One of my first published columns was about going water skiing with my cousin. There were lots of people on a pontoon boat—my aunt, cousins, a pastor, innocent children, nuns, etc.

I wasn’t able to stand up on the skis after several attempts. I was dragged face-first through the water like a limp trout before finally giving up and crawling back aboard.

I clambered up the swim ladder, I shook off like a dog, and announced to the group: “Aww, waterskiing is for losers.”

After I said it, I heard gasps. My cousin covered his eyes. My aunt fainted. The pastor’s wife started praying in tongues. The nuns dove overboard and started swimming for Key Largo.

I realized I was not wearing swim trunks.

That story ran in a tiny magazine. And I can still remember hitting the

“send” button to email it to an editor. It was as though I were pressing the “detonate” button on a nuclear reactor.

I had written an actual “column.” That sort of made me an actual “columnist.” And it was like being born again.

The story tanked. The editor wouldn’t return my calls.

Even so, my life was never the same after that.

The next gig I landed was writing for a magazine in Georgia. My assignment was about the history of baseball in Savannah.

For a week, I camped in Richmond Hill, with my dog. I was there to research baseball. I interviewed elderly residents, one historian, one city official, and one former shortstop. I wrote an eight-hundred-word column.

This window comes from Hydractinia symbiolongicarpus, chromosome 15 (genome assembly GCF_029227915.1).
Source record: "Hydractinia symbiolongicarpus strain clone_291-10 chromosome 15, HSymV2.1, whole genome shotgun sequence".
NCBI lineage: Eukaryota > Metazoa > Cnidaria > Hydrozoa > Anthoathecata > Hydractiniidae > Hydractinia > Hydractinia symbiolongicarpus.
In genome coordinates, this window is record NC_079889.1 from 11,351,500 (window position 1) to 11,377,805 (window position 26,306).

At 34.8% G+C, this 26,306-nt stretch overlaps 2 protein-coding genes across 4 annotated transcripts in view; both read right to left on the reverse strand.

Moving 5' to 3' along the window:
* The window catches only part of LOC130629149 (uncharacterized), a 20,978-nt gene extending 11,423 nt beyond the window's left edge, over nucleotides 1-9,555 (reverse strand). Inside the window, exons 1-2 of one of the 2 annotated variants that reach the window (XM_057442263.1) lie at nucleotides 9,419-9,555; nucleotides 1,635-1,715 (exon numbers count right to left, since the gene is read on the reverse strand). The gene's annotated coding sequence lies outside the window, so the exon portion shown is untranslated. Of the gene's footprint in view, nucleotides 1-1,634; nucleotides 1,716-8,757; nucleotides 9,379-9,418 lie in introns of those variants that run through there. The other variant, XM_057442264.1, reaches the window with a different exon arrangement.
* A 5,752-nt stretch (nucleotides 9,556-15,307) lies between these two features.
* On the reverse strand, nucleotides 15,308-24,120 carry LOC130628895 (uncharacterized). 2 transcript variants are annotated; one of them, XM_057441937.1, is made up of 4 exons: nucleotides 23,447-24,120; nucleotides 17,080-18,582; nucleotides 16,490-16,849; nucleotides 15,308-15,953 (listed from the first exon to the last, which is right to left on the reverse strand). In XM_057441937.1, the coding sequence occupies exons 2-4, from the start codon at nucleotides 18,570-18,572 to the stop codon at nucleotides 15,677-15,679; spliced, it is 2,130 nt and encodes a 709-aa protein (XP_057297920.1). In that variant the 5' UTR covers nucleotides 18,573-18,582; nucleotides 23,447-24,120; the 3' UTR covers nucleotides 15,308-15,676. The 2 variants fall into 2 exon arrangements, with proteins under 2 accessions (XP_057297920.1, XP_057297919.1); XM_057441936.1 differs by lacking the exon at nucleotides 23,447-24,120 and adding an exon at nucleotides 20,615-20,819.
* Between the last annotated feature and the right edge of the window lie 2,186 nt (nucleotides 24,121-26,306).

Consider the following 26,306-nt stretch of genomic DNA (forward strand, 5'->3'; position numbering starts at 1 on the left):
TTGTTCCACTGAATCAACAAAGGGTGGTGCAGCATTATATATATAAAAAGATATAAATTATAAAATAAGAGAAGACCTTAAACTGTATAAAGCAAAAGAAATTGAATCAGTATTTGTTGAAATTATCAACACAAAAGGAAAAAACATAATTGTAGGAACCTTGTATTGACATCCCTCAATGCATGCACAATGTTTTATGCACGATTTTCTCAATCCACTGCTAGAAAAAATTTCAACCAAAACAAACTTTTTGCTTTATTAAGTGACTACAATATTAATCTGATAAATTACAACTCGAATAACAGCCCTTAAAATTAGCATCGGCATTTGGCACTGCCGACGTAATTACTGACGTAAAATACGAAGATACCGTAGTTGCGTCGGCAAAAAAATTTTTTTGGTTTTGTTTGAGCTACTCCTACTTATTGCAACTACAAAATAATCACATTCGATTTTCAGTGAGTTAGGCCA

The editor read my words and said, “Sorry, kid. This is basal writing.”

Kid? I was in my thirties. And…

But the little boy is just that. He is little. He sees a fiberglass horse, adorned with a shiny saddle. And what boy on earth doesn’t want to be a cowboy?

He’s old and gray. His skin is like used tissue paper. He has liver spots.

I see him seated on the bench in front of a supermarket. He is the quintessential old man. Boots. Plaid. Suspenders. Hearing aids.

There is a blonde child riding one of those coin-operated horses that cost fifty cents per ride. The old man is watching over the child. His hands are resting on his cane.

“Ain’t it fun, Benny?” the old man says.

“Yeah, Grandpa!” says the blonde kid.

Another boy wanders toward the ride. This child is Hispanic. Black hair. Dark skin. Two adults are with him, parents maybe.

They are a handsome young couple in ragged clothes, covered in dust and plaster. They look tired.

The kid points at the horse. “Qué chido, Papá!”

I don’t speak Spanish, but I know childhood wonder when I see it.

The young couple starts speaking rapid-fire. I can’t understand them, but I know what they’re saying. It’s universal parent talk:

“Get away from that

horse,” the Hispanic man is saying to the boy. “Come inside, we have shopping to do.”

But the little boy is just that. He is little. He sees a fiberglass horse, adorned with a shiny saddle. And what boy on earth doesn’t want to be a cowboy?

The old man seems to know this. He smiles at the child. “You wanna take a ride on Trigger, son?” he says.

The kid doesn’t answer.

The man taps his cane on the horse. “Trigger? You wanna ride Trigger?”

“Trigger?” the boy says.

As it happens, when I was a child my father and I watched every Roy Rogers melodrama ever made. For most of my life, my father called all horses either “Trigger” or “Silver.”

“Porfa, Papá!” the kid says. “Porfa, porfa! Trigger!”

“No,” says Papá.

There will be…

This was her highest aspiration for my life. She wanted me to use a soft voice, good manners, and to treat people the way I’d treat Pope Francis.